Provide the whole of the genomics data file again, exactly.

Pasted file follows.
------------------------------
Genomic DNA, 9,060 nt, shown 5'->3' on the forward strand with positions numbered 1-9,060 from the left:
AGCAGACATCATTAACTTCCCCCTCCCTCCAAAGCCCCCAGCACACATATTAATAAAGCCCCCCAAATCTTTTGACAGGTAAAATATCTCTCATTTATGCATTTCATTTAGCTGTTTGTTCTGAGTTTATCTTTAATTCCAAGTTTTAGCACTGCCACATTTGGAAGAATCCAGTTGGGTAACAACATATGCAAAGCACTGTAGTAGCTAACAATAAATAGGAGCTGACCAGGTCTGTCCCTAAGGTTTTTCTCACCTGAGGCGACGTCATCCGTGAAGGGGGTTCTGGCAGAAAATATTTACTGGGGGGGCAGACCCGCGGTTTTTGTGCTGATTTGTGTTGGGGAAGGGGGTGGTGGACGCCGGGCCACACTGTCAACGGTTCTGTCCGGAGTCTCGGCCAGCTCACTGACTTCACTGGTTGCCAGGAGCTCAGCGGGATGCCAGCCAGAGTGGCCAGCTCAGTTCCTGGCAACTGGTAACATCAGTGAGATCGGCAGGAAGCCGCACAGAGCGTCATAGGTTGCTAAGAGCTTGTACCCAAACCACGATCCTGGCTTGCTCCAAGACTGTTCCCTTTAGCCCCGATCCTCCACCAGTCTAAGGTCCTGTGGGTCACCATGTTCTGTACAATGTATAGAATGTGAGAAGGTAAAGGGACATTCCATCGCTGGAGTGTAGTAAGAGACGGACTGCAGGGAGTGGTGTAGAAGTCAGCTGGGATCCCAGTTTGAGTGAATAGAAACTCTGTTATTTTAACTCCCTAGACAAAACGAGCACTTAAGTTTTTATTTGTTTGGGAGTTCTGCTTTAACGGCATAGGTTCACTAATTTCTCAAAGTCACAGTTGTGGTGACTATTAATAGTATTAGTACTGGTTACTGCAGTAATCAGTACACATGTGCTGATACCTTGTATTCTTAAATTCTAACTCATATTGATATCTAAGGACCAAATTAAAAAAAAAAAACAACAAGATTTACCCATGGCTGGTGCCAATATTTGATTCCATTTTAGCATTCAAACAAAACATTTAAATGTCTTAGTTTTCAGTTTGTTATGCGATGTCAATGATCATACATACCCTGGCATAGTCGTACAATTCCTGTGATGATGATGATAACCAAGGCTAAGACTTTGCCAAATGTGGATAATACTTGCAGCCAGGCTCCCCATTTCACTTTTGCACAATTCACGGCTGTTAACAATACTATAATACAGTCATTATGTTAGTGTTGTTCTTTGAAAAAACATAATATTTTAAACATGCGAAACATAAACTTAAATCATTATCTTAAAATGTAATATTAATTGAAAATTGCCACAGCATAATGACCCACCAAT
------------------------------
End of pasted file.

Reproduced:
Genomic DNA, 9,060 nt, shown 5'->3' on the forward strand with positions numbered 1-9,060 from the left:
AGCAGACATCATTAACTTCCCCCTCCCTCCAAAGCCCCCAGCACACATATTAATAAAGCCCCCCAAATCTTTTGACAGGTAAAATATCTCTCATTTATGCATTTCATTTAGCTGTTTGTTCTGAGTTTATCTTTAATTCCAAGTTTTAGCACTGCCACATTTGGAAGAATCCAGTTGGGTAACAACATATGCAAAGCACTGTAGTAGCTAACAATAAATAGGAGCTGACCAGGTCTGTCCCTAAGGTTTTTCTCACCTGAGGCGACGTCATCCGTGAAGGGGGTTCTGGCAGAAAATATTTACTGGGGGGGCAGACCCGCGGTTTTTGTGCTGATTTGTGTTGGGGAAGGGGGTGGTGGACGCCGGGCCACACTGTCAACGGTTCTGTCCGGAGTCTCGGCCAGCTCACTGACTTCACTGGTTGCCAGGAGCTCAGCGGGATGCCAGCCAGAGTGGCCAGCTCAGTTCCTGGCAACTGGTAACATCAGTGAGATCGGCAGGAAGCCGCACAGAGCGTCATAGGTTGCTAAGAGCTTGTACCCAAACCACGATCCTGGCTTGCTCCAAGACTGTTCCCTTTAGCCCCGATCCTCCACCAGTCTAAGGTCCTGTGGGTCACCATGTTCTGTACAATGTATAGAATGTGAGAAGGTAAAGGGACATTCCATCGCTGGAGTGTAGTAAGAGACGGACTGCAGGGAGTGGTGTAGAAGTCAGCTGGGATCCCAGTTTGAGTGAATAGAAACTCTGTTATTTTAACTCCCTAGACAAAACGAGCACTTAAGTTTTTATTTGTTTGGGAGTTCTGCTTTAACGGCATAGGTTCACTAATTTCTCAAAGTCACAGTTGTGGTGACTATTAATAGTATTAGTACTGGTTACTGCAGTAATCAGTACACATGTGCTGATACCTTGTATTCTTAAATTCTAACTCATATTGATATCTAAGGACCAAATTAAAAAAAAAAAACAACAAGATTTACCCATGGCTGGTGCCAATATTTGATTCCATTTTAGCATTCAAACAAAACATTTAAATGTCTTAGTTTTCAGTTTGTTATGCGATGTCAATGATCATACATACCCTGGCATAGTCGTACAATTCCTGTGATGATGATGATAACCAAGGCTAAGACTTTGCCAAATGTGGATAATACTTGCAGCCAGGCTCCCCATTTCACTTTTGCACAATTCACGGCTGTTAACAATACTATAATACAGTCATTATGTTAGTGTTGTTCTTTGAAAAAACATAATATTTTAAACATGCGAAACATAAACTTAAATCATTATCTTAAAATGTAATATTAATTGAAAATTGCCACAGCATAATGACCCACCAAT